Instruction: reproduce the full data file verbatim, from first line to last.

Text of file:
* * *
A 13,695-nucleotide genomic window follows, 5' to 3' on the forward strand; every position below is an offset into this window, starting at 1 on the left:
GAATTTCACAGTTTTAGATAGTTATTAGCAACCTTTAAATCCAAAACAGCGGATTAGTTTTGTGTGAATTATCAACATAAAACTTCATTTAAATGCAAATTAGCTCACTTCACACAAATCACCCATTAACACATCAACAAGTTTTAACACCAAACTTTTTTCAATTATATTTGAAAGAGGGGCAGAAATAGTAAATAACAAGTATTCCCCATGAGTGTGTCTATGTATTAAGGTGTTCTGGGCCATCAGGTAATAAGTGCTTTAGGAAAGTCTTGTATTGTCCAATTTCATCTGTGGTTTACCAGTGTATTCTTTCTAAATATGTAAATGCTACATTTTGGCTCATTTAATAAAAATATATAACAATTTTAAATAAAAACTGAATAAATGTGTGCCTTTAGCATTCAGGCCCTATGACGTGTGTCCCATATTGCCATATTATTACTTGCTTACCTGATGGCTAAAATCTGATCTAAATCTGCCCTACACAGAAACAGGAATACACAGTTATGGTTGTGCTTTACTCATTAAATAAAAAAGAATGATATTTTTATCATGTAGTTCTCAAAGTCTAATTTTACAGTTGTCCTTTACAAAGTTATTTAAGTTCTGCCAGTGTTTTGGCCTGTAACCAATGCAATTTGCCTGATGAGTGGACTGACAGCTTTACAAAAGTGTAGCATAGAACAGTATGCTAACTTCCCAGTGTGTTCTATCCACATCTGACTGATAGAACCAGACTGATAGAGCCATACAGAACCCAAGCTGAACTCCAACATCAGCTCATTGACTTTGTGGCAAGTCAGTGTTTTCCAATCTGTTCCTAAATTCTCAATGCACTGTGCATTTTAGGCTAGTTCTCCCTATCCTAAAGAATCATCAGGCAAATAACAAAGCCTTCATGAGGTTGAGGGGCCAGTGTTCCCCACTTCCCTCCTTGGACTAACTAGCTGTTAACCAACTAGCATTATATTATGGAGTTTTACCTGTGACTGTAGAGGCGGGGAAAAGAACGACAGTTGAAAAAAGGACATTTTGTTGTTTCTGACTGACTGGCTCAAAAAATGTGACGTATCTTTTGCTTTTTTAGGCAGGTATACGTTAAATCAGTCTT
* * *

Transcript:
A 13,695-nucleotide genomic window follows, 5' to 3' on the forward strand; every position below is an offset into this window, starting at 1 on the left:
GAATTTCACAGTTTTAGATAGTTATTAGCAACCTTTAAATCCAAAACAGCGGATTAGTTTTGTGTGAATTATCAACATAAAACTTCATTTAAATGCAAATTAGCTCACTTCACACAAATCACCCATTAACACATCAACAAGTTTTAACACCAAACTTTTTTCAATTATATTTGAAAGAGGGGCAGAAATAGTAAATAACAAGTATTCCCCATGAGTGTGTCTATGTATTAAGGTGTTCTGGGCCATCAGGTAATAAGTGCTTTAGGAAAGTCTTGTATTGTCCAATTTCATCTGTGGTTTACCAGTGTATTCTTTCTAAATATGTAAATGCTACATTTTGGCTCATTTAATAAAAATATATAACAATTTTAAATAAAAACTGAATAAATGTGTGCCTTTAGCATTCAGGCCCTATGACGTGTGTCCCATATTGCCATATTATTACTTGCTTACCTGATGGCTAAAATCTGATCTAAATCTGCCCTACACAGAAACAGGAATACACAGTTATGGTTGTGCTTTACTCATTAAATAAAAAAGAATGATATTTTTATCATGTAGTTCTCAAAGTCTAATTTTACAGTTGTCCTTTACAAAGTTATTTAAGTTCTGCCAGTGTTTTGGCCTGTAACCAATGCAATTTGCCTGATGAGTGGACTGACAGCTTTACAAAAGTGTAGCATAGAACAGTATGCTAACTTCCCAGTGTGTTCTATCCACATCTGACTGATAGAACCAGACTGATAGAGCCATACAGAACCCAAGCTGAACTCCAACATCAGCTCATTGACTTTGTGGCAAGTCAGTGTTTTCCAATCTGTTCCTAAATTCTCAATGCACTGTGCATTTTAGGCTAGTTCTCCCTATCCTAAAGAATCATCAGGCAAATAACAAAGCCTTCATGAGGTTGAGGGGCCAGTGTTCCCCACTTCCCTCCTTGGACTAACTAGCTGTTAACCAACTAGCATTATATTATGGAGTTTTACCTGTGACTGTAGAGGCGGGGAAAAGAACGACAGTTGAAAAAAGGACATTTTGTTGTTTCTGACTGACTGGCTCAAAAAATGTGACGTATCTTTTGCTTTTTTAGGCAGGTATACGTTAAATCAGTCTT